HOME  |  NEWS  |  BLOGS  |  MESSAGES  |  FEATURES  |  VIDEOS  |  WEBINARS  |  INDUSTRIES  |  FOCUS ON FUNDAMENTALS
  |  REGISTER  |  LOGIN  |  HELP
Blogs
Guest Blogs

Customized Coke Machine: Not the Free Choice I Want

NO RATINGS
View Comments: Oldest First|Newest First|Threaded View
Page 1/3  >  >>
williamlweaver
User Rank
Platinum
Consumer Choice
williamlweaver   10/20/2011 9:05:42 AM
NO RATINGS
No, I don't think you are a Luddite. I don't think it is a fear of new technology, but a fear of extending consumer choice to the unwashed masses. "How will the average consumer interact with the product... especially without correct training?" "Will there be long lines to use the machine?" "Will I need to help people to us it?"

The answers will be provided as the experiment proceeds. I'm delighted Coke is introducing these machines... Much like Namco introduced "Pac-Man" back in 1980. A computer without an instruction manual? GASP!

I appreciate your touchscreen concern at a restaurant, but I really don't see any difference between this machine and the touchscreens at my local convenience stores. Most in my area have a made-to-order sandwich franchise that have multiple touch screens from which customers can select their exact sandwich and fixings. The touch screens have definitely streamlined the process. As for nasty germs and bacteria, that is why we have an immune system. As we continue to saturate our personal environment with bactericides, our personal systems get weaker and weaker. 

I don't wish to be a critic of your opinion, but I hope increased consumer choice is met by enthusiasm and praise, rather than fear.

Charles Murray
User Rank
Blogger
Not a Luddite
Charles Murray   10/20/2011 10:13:02 AM
NO RATINGS
I like the idea of being able to mix soft drinks, but I recently had a chance to try the customized Coke machine and found that my Coke was picking up flavors that I hadn't requested. With all of those different flavors exiting through the same spout, I suppose it's inevitable that you'll get a trace of a flavor that you hadn't asked for.   

Rob Spiegel
User Rank
Blogger
Fear of germs, not technology
Rob Spiegel   10/20/2011 10:34:53 AM
NO RATINGS
I agree with the masses (or the poster and two commenters anyway), that the disturbing aspect of this new Coke machine is the touch screen that has encountered every bug that has passed through the community. As a father of thee I can testify that kids are very germy. And it's kids who will be spending quality time smearing the touch screen with community-wide germs. If this machine were placed in any of the fast food joints in my area, I can guarantee the touch screen wouldn't get wiped more than twice a day. And believe me, it wouldn't be wiped a towel carrying bacteria-killing fluids.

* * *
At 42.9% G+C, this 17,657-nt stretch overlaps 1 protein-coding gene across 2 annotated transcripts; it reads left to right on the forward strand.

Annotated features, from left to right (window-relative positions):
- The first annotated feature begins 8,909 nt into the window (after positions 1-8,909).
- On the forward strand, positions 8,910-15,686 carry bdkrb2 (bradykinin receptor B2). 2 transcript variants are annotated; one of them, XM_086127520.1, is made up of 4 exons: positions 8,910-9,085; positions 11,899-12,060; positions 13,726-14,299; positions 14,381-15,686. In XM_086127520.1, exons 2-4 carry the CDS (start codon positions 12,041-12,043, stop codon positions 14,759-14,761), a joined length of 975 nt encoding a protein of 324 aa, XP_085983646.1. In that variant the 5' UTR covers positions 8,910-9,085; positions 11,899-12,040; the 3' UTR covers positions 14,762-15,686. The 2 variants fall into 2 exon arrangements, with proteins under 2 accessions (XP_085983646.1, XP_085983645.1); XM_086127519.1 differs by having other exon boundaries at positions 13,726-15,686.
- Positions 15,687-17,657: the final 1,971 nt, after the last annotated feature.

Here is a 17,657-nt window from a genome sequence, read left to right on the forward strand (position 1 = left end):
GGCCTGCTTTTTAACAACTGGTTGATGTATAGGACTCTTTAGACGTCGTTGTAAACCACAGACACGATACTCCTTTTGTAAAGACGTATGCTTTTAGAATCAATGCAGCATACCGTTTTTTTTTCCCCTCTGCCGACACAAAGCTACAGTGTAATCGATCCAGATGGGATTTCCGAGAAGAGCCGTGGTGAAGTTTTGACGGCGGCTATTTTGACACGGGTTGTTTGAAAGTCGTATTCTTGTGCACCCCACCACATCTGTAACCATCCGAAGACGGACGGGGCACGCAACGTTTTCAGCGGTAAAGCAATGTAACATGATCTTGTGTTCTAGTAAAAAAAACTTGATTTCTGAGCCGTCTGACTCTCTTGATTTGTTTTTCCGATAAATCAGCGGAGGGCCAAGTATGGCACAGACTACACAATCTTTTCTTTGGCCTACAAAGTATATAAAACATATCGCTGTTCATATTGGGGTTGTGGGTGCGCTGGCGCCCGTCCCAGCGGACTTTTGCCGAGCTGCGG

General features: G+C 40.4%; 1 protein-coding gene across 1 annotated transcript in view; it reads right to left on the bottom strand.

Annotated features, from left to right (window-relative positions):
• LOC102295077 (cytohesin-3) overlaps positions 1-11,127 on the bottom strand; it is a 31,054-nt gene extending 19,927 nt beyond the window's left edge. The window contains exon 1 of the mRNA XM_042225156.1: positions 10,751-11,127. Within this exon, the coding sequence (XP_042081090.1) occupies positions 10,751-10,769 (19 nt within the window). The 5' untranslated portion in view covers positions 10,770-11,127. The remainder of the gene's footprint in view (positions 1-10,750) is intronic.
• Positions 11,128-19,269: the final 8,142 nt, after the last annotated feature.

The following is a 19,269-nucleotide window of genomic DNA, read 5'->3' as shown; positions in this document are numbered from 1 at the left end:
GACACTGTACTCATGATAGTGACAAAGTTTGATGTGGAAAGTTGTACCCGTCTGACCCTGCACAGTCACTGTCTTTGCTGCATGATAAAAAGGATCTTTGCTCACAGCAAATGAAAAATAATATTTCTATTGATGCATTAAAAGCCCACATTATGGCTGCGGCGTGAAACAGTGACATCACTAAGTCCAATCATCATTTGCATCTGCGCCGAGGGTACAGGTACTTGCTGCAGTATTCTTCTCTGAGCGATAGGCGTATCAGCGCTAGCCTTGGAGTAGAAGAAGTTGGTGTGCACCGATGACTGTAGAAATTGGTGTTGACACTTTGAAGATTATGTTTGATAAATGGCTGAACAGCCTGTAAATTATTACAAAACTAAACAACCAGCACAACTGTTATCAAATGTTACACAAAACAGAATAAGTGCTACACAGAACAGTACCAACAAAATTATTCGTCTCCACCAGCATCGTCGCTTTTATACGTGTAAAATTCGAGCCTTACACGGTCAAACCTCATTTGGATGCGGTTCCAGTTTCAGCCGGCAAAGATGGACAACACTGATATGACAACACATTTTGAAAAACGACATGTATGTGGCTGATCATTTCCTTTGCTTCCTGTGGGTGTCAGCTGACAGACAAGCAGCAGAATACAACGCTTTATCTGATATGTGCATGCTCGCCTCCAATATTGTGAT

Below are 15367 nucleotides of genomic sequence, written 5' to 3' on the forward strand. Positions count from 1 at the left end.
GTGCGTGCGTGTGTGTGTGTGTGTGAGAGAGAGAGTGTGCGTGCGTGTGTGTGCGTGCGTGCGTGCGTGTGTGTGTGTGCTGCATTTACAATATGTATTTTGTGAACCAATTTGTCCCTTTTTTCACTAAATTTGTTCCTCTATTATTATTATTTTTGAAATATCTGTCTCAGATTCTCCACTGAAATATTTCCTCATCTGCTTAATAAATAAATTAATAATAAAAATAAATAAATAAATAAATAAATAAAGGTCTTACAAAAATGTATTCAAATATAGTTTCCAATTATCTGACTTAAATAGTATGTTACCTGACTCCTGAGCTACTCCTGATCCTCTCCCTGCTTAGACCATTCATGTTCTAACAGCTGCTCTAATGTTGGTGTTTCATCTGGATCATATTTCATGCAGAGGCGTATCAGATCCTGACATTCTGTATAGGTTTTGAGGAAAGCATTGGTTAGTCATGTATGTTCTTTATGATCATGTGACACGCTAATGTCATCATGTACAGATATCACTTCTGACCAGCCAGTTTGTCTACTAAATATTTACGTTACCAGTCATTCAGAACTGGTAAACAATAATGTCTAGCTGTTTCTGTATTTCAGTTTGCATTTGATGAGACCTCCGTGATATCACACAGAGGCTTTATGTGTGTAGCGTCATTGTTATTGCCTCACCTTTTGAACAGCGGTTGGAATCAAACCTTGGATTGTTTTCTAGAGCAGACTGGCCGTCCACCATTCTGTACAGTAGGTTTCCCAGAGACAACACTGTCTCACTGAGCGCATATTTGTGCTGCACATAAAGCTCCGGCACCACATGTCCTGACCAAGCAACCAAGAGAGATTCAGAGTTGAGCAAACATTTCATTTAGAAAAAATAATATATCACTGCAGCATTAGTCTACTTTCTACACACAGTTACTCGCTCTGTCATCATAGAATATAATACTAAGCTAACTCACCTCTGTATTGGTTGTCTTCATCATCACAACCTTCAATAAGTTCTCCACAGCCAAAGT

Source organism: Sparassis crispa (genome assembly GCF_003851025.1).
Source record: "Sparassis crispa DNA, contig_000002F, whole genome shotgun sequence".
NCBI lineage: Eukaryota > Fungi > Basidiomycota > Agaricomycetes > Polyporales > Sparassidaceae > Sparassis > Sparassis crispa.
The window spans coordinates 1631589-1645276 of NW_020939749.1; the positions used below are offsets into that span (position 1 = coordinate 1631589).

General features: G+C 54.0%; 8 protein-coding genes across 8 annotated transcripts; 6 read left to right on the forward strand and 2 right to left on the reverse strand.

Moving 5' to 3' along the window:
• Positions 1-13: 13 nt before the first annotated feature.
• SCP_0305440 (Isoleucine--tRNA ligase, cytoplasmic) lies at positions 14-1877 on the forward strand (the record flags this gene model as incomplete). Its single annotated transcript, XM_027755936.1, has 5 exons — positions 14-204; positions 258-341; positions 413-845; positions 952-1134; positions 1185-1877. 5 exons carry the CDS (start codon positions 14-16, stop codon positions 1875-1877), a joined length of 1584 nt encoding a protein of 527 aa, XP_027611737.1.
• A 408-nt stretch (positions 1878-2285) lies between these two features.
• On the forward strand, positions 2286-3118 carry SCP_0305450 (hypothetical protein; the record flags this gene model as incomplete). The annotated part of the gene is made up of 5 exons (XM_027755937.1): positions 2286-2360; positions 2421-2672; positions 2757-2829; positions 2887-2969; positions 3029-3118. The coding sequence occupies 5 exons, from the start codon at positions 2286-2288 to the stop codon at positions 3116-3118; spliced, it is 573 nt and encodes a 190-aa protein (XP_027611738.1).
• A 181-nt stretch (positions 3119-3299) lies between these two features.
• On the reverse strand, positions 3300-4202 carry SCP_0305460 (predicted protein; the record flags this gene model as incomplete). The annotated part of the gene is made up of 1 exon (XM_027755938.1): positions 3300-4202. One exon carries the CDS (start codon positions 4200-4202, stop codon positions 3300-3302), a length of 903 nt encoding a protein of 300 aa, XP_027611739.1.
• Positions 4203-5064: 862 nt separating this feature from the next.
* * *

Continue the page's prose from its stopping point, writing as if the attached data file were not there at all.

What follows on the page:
That said, I love variey of choices. Cool idea. They just didn't think through the public exposure.

Beth Stackpole
User Rank
Blogger
Re: Fear of germs, not technology
Beth Stackpole   10/20/2011 11:26:15 AM
Thanks TJ, for putting the Coca-Cola Freestyle self-serve machine on my radar screen. I must have been hiding under a rock somewhere because I hadn't heard of it. That said, my kids will go gangbusters for this since they mix drinks all the time when I let them use a soda foundation.

Nevertheless, I have to agree with every point you raised. While the technology may be cool on its own, any upside is tempered by the germfest, the pull-out-your-hair wait time for the guy ahead of you to mix up his concoction, and the gross-out factor of all those mismatched flavors coming together. Yuck, is all I can say.

TJ McDermott
User Rank
Blogger
Re: Not a Luddite
TJ McDermott   10/20/2011 6:17:29 PM
NO RATINGS
Charles, what you said is probably why I found the vanilla Coke so off-putting.  It was a funky taste, not what I'd expected at all.

TJ McDermott
User Rank
Blogger
Re: Fear of germs, not technology
TJ McDermott   10/20/2011 6:18:53 PM
NO RATINGS
Beth, the Freestyle's been out in the world since 2009, from what I can gleen off the press releases.  First sitings for me, north of Seattle, were within the last two months.

DougM21
User Rank
Silver
Re: Not a Luddite
DougM21   10/21/2011 9:24:47 AM
NO RATINGS
Douglas Adams was here...Nutrimatic Drinks Dispenser

http://en.wikipedia.org/wiki/Technology_in_The_Hitchhiker%27s_Guide_to_the_Galaxy#Nutrimatic_Drinks_Dispenser 

 




jccubs
User Rank
Silver
Inconsistant
jccubs   10/21/2011 9:25:14 AM